A capacity to focus is just one of the myriad byproducts of a meditation practice. Here we cover
- our mind’s tendency NOT to focus,
- the value of training it to focus,
- how meditation helps train your mind to focus.
Either watch our video below, or read on.
The crazy person you can’t avoid by crossing the street
Recently I did what many have probably done at least once in their lives: I crossed the street to avoid a crazy guy who was coming my way. Yelling incoherencies at the top of his lungs, he reminded me of this straight-to-the-gut quote by Eckhart Tolle:
“You have probably come across “mad” people in the street incessantly talking or muttering to themselves. Well, that’s not much different from what you and all other “normal” people do, except that you don’t do it out loud.”
Isn’t Eckhart right, though?
We only have to observe our sprawling inner monologue for a minute or two to see that we don’t exercise much control over it. YOU are the crazy person you can’t avoid by crossing the street!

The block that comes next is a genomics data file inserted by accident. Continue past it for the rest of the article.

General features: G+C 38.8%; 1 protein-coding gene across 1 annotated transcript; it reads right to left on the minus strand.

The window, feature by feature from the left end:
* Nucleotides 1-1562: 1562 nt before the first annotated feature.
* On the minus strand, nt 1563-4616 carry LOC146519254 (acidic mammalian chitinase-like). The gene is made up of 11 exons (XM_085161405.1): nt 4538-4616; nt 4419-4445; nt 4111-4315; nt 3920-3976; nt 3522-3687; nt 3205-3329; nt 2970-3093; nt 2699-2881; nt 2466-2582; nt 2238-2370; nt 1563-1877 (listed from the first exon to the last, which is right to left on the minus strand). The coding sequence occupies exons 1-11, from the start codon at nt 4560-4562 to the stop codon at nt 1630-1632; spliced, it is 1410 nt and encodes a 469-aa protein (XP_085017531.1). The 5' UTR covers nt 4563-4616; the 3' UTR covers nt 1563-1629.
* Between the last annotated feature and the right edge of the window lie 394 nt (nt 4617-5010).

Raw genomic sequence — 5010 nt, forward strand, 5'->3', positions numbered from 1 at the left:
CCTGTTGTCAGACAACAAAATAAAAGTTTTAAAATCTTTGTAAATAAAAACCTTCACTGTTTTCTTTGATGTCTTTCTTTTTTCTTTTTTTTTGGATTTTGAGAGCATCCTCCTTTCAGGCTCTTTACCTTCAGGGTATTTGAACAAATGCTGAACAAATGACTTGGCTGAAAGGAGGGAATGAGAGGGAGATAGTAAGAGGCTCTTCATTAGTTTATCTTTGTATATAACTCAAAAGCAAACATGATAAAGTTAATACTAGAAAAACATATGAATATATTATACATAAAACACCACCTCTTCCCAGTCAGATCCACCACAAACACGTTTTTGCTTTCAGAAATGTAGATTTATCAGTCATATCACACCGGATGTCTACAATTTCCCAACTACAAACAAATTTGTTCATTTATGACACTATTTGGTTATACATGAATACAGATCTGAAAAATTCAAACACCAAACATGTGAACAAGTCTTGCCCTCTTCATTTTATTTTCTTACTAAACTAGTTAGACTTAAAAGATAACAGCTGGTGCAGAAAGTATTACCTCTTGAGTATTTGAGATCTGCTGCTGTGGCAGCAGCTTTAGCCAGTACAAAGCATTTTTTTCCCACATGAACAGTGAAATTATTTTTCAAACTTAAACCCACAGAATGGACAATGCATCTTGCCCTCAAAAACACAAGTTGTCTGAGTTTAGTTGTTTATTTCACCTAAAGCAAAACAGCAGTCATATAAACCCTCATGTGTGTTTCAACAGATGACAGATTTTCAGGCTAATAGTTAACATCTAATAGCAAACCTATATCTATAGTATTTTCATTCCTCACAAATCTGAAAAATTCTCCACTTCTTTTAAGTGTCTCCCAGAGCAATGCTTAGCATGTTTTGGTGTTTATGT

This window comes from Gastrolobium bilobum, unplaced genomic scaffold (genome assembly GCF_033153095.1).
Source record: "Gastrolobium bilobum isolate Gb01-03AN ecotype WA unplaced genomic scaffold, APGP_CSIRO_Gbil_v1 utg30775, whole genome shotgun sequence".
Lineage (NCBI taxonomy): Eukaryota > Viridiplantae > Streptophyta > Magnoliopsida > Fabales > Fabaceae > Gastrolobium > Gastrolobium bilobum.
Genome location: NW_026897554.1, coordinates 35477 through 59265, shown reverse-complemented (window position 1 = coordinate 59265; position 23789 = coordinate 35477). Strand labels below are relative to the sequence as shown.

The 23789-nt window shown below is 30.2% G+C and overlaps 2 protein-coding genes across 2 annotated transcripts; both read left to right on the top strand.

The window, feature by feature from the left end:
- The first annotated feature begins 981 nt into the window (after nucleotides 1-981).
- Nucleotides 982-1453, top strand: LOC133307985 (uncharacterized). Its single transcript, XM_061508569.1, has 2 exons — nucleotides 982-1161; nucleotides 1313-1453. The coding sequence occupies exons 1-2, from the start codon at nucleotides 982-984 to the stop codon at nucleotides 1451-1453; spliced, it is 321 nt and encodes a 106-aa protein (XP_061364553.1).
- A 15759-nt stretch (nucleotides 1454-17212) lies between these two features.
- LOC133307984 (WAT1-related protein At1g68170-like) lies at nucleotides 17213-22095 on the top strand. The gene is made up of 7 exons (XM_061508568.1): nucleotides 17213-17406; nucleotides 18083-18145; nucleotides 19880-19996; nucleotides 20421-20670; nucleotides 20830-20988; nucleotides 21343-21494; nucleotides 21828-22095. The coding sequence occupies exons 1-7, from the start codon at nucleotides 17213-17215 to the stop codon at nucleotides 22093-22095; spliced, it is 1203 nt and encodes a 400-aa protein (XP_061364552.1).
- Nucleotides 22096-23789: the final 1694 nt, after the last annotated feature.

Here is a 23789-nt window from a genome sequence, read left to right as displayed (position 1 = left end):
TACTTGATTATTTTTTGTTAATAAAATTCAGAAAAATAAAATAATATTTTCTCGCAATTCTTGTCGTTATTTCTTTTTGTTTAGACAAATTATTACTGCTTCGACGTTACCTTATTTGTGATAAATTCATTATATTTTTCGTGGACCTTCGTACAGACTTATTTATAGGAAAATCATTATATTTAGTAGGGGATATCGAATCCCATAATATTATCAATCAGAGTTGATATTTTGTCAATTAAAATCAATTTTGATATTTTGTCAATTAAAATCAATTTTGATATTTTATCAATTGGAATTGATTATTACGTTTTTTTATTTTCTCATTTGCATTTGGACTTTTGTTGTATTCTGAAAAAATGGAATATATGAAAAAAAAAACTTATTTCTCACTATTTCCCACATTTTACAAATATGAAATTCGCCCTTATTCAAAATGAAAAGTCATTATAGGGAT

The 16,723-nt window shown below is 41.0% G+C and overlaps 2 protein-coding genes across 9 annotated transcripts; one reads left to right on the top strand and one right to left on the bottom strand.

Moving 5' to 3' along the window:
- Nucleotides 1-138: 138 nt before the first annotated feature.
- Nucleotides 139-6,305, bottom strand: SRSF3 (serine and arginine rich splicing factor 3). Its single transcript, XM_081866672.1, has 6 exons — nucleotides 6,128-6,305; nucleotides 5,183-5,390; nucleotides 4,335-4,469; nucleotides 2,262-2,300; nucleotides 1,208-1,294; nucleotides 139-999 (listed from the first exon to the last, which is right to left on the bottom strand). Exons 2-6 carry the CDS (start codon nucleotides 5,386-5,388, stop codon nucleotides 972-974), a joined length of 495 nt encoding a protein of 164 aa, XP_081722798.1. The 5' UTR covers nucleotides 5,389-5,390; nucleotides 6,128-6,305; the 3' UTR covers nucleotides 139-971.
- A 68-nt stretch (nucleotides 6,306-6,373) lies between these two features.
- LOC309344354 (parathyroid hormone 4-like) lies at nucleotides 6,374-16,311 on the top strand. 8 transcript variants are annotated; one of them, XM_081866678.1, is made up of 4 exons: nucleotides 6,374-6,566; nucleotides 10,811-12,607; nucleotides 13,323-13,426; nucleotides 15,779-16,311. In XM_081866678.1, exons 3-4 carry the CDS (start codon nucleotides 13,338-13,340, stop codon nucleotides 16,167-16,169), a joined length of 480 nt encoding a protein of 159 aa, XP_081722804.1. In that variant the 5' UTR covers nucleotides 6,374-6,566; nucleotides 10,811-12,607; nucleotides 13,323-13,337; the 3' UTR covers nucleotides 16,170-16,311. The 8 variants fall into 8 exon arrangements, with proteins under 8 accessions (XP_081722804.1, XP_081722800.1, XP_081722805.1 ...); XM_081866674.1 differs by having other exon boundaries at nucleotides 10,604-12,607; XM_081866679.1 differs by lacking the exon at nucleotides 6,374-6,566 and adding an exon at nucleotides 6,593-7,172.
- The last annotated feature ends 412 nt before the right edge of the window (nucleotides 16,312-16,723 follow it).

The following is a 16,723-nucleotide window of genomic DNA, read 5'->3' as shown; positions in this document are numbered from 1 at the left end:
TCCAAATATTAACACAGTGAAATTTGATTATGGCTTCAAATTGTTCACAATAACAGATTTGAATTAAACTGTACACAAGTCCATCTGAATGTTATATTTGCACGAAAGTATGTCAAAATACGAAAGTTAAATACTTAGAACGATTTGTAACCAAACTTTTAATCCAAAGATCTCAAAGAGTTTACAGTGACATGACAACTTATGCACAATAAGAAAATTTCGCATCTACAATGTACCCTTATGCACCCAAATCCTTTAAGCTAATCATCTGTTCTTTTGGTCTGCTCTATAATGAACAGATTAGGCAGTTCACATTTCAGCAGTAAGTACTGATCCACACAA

Pointless mental activity
This is why the Buddha supposedly said that it’s like the mind is full of drunken monkeys, jumping around from branch to branch and chattering non-stop. (Hence the term “monkey mind”, which you have probably heard before.) As a result, we find ourselves spending a LOT of precious energy in pointless mental activity:
- Rattling off to-do lists
- Listing fears (whether they’re real or imaginary)
- Recalling past hurtful events
- Judging the present.
- Coming up with catastrophic “what if” scenarios of the future.
Do any of these sound familiar?
Mutually exclusive: monkey mind and peace of mind
This monkey mind and constant internal chatter is a major hindrance to peace of mind and therefore happiness. Consider a well-known 2010 Harvard study designed to investigate the relationship between a wandering mind and happiness.
The researchers developed an iPhone app for the study, and there were 5,000 participants. Randomly throughout the day, the participant’s app would chime, prompting them to fill out a short questionnaire. They would report: